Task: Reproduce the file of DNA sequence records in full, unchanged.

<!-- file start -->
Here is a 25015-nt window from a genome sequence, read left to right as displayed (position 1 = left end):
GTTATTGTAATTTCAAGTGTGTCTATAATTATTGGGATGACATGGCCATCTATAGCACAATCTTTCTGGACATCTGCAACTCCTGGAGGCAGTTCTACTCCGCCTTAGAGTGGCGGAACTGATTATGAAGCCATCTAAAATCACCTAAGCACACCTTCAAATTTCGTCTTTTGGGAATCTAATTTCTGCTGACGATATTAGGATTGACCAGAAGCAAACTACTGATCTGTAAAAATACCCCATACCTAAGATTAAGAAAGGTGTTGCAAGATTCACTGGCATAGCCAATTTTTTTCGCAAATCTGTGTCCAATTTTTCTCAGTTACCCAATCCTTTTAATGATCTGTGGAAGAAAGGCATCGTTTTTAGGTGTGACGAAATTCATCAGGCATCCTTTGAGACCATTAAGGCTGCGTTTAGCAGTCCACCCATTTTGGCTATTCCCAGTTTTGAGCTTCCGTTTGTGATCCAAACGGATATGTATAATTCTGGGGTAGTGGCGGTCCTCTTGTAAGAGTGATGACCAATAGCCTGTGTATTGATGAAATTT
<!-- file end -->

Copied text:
Here is a 25015-nt window from a genome sequence, read left to right as displayed (position 1 = left end):
GTTATTGTAATTTCAAGTGTGTCTATAATTATTGGGATGACATGGCCATCTATAGCACAATCTTTCTGGACATCTGCAACTCCTGGAGGCAGTTCTACTCCGCCTTAGAGTGGCGGAACTGATTATGAAGCCATCTAAAATCACCTAAGCACACCTTCAAATTTCGTCTTTTGGGAATCTAATTTCTGCTGACGATATTAGGATTGACCAGAAGCAAACTACTGATCTGTAAAAATACCCCATACCTAAGATTAAGAAAGGTGTTGCAAGATTCACTGGCATAGCCAATTTTTTTCGCAAATCTGTGTCCAATTTTTCTCAGTTACCCAATCCTTTTAATGATCTGTGGAAGAAAGGCATCGTTTTTAGGTGTGACGAAATTCATCAGGCATCCTTTGAGACCATTAAGGCTGCGTTTAGCAGTCCACCCATTTTGGCTATTCCCAGTTTTGAGCTTCCGTTTGTGATCCAAACGGATATGTATAATTCTGGGGTAGTGGCGGTCCTCTTGTAAGAGTGATGACCAATAGCCTGTGTATTGATGAAATTT